Not quite - my preference is to say nothing at all about normalization
in phase 1, and simply mandate a standard faithful UTF-8 to basic
source character mapping, that subsequent phases may decide has
illegal character sequences, or might choose to normalize, etc.

I do not want to impinge on vendors’ freedom to implementation
define as they like, merely require additional support for exactly
one fully specified source-to-basic encoding.  I feel that is a
relatively low-cost sell, that should have no backwards compatibility
concerns.  Going further scares me for losing consensus for a
proposal that vendors would not like.  It is also quite possible
that I am being too conservative ;)

AlisdairM

On May 28, 2020, at 17:19, Tom Honermann <tom@honermann.net> wrote:

Ok, that sounds like your preference is to prohibit Unicode normalization during translation phase 1.  I am not opposed to such a restriction.  Note that such normalization could not occur afterwards without introducing a new translation phase.  (In practice, implementations could always choose to provide such normalization under translation phase 1 by defining an implementation-defined "UTF-8-with-auto-normalization" encoding).

Tom.

On 5/28/20 12:13 PM, Alisdair Meredith wrote:
My suggestion will faithfully reproduce UTF-8 encoded source
using UCNs for anything not in the basic source character set.
Normalization would come after that, and should not be pertinent
at the level of my proposal, unless other work happening in
parallel already demands it.

AlisdairM

On May 28, 2020, at 17:09, Tom Honermann via Core <core@lists.isocpp.org> wrote:

On 5/28/20 9:48 AM, Corentin via Core wrote:
I realized this has further implications when the physical source is Unicode encoded.
Even restricting a mapping to a representation of the same abstract character, an implementation could during phase 1, apply arbitrary Unicode normalization (LATIN SMALL LETTER E +  ACUTE ACCENT and LATIN SMALL LETTER E WITH ACUTE are the same abstract character).
This has interesting ramification for P1949 which make non nfc identifiers ill-formed.

We discussed the possibilities of implementations choosing to NFC-normalize Unicode encoded source files during translation phase 1 at least once during the discussions of P1949.  The conclusion was that it is ok to do so, but should be discouraged because there are legitimate use cases for programmers writing non-NFC-normalized text in string literals.

Alisdair, if you proceed with a paper to restrict/specify translation phase 1 behavior for UTF-8 or other Unicode encoded source files, I think it would make sense to address whether Unicode normalization of any form should be prohibited, permitted, or required.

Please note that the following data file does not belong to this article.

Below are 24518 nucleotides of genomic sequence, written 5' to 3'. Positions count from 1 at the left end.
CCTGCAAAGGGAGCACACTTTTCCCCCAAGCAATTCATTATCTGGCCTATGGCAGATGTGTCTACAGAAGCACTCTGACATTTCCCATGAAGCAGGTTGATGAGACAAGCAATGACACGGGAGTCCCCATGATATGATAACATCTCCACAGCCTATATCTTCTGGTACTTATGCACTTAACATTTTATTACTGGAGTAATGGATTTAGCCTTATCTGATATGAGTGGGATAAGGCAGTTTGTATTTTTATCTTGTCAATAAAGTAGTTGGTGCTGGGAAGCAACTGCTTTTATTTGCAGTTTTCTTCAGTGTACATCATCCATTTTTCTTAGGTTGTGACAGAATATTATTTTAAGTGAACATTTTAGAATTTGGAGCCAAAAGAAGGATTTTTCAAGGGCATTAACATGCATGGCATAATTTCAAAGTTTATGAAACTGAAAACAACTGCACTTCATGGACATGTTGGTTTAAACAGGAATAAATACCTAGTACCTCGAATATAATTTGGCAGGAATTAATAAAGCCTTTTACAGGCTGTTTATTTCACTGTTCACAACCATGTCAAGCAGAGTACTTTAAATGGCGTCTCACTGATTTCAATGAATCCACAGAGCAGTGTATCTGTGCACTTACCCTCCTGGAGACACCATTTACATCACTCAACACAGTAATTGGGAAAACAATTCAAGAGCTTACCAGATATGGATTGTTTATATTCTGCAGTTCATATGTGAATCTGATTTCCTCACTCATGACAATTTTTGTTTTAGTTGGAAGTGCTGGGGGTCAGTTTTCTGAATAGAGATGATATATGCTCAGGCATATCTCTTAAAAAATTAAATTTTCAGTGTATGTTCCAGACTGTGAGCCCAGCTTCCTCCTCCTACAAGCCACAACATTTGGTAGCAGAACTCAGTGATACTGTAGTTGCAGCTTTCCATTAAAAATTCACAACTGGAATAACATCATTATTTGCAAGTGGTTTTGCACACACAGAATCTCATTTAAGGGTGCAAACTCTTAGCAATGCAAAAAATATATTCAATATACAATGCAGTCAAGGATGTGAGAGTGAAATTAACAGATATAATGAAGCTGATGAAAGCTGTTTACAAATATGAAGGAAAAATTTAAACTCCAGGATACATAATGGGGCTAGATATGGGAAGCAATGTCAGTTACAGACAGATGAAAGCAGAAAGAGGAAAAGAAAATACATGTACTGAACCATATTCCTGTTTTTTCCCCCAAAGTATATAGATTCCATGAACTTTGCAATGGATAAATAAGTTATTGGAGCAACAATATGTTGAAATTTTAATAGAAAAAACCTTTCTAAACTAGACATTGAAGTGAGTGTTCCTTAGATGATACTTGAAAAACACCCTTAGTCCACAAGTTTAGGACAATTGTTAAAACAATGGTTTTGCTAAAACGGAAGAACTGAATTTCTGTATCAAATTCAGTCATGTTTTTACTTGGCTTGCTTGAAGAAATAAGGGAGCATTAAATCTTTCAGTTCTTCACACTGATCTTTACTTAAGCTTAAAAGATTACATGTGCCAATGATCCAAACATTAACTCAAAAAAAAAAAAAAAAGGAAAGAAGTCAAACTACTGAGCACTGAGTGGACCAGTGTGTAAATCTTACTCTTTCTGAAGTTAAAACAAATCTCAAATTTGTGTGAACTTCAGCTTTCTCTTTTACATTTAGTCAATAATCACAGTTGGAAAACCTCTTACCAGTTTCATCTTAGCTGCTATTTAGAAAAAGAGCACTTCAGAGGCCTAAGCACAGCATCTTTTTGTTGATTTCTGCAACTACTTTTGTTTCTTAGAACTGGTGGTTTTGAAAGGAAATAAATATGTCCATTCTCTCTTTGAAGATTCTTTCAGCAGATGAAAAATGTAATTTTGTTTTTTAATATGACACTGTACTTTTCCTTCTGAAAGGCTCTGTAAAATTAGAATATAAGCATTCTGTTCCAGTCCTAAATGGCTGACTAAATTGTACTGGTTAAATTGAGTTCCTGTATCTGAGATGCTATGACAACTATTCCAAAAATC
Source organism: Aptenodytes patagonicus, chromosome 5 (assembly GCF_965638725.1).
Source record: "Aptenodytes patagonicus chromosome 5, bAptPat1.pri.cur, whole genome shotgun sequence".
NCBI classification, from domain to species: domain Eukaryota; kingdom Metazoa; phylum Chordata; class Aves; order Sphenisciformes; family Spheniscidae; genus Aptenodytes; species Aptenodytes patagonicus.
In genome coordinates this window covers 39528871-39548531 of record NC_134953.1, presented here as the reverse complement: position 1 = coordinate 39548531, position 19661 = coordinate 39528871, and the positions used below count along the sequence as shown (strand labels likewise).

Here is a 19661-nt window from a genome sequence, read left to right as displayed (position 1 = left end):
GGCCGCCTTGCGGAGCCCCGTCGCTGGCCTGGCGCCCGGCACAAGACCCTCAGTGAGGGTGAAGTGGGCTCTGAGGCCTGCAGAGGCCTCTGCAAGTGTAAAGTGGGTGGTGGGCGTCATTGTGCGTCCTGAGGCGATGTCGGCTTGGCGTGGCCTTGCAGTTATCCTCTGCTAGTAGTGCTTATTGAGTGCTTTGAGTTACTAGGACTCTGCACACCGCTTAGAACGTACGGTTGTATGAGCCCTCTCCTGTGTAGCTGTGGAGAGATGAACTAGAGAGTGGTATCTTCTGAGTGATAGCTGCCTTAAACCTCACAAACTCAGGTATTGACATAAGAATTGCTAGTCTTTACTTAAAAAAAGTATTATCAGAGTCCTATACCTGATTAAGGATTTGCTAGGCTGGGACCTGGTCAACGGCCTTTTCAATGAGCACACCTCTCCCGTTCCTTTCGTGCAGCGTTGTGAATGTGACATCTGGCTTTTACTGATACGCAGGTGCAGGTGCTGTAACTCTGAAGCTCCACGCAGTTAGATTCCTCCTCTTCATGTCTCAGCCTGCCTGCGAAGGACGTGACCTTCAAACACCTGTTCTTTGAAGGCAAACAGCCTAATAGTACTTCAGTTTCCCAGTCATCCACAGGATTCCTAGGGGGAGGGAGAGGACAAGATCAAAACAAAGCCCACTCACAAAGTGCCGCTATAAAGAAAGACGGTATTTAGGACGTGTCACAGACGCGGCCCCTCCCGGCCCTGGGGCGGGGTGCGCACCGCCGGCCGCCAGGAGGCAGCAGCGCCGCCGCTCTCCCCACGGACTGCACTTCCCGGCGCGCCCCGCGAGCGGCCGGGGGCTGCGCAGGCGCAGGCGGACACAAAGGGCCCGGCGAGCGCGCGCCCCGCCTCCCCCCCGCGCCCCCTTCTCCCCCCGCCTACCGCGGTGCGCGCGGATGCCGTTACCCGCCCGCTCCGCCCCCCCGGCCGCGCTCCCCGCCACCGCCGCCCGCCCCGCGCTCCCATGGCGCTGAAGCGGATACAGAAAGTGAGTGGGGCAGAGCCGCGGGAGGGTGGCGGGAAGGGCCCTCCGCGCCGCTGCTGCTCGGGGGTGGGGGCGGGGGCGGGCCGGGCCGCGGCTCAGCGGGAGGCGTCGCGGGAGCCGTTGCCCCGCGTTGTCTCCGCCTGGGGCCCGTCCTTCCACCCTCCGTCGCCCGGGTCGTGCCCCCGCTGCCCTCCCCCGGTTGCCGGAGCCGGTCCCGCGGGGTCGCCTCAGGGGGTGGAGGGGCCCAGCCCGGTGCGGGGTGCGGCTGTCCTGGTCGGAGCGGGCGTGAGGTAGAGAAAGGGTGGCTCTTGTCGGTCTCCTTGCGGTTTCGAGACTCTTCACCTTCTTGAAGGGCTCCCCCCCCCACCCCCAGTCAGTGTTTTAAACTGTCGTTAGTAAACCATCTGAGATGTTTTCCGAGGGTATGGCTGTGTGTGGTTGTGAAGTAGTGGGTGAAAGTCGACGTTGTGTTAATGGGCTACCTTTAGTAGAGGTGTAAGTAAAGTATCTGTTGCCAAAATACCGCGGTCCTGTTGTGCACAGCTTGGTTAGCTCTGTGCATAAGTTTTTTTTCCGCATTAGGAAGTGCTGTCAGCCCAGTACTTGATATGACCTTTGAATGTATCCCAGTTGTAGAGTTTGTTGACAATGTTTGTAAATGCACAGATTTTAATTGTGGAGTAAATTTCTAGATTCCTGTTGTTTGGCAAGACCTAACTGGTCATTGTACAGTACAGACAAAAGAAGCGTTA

Tom.


At the same time I don't think we want to change the normalization of string literals when the physical source is Unicode encoded, but a normalization form has to be chosen when going from Unicode to non Unicode (usually NFC)
So maybe we should specify that if the source encoding encodes the Unicode character set the mapping must be an identity function for each codepoint.

On Thu, 28 May 2020 at 14:50, Corentin <corentin.jabot@gmail.com> wrote:
Hello, 

This GCC issue https://gcc.gnu.org/bugzilla/show_bug.cgi?id=38433 argues that it is valid
for an implementation to remove trailing whitespaces as part of the implementation defined mapping described in translation phase 1. [lex.phases]

Is it the intent of that wording?
Should it be specified that this implementation defined mapping should preserve the semantic of each abstract character present in the physical source file?
If not, is it a valid implementation to perform arbitrary text transformation in phase 1 such as replacing "private" by "public" or replacing all "e" by a "z" ?

Thanks, 

Corentin


For reference here is the definition of abstract character in Unicode 13 

Abstract character: A unit of information used for the organization, control, or representation of textual data.
• When representing data, the nature of that data is generally symbolic as
opposed to some other kind of data (for example, aural or visual). Examples of
such symbolic data include letters, ideographs, digits, punctuation, technical
symbols, and dingbats.
• An abstract character has no concrete form and should not be confused with a
glyph.
• An abstract character does not necessarily correspond to what a user thinks of
as a “character” and should not be confused with a grapheme.
• The abstract characters encoded by the Unicode Standard are known as Unicode abstract characters.
• Abstract characters not directly encoded by the Unicode Standard can often be
represented by the use of combining character sequences.

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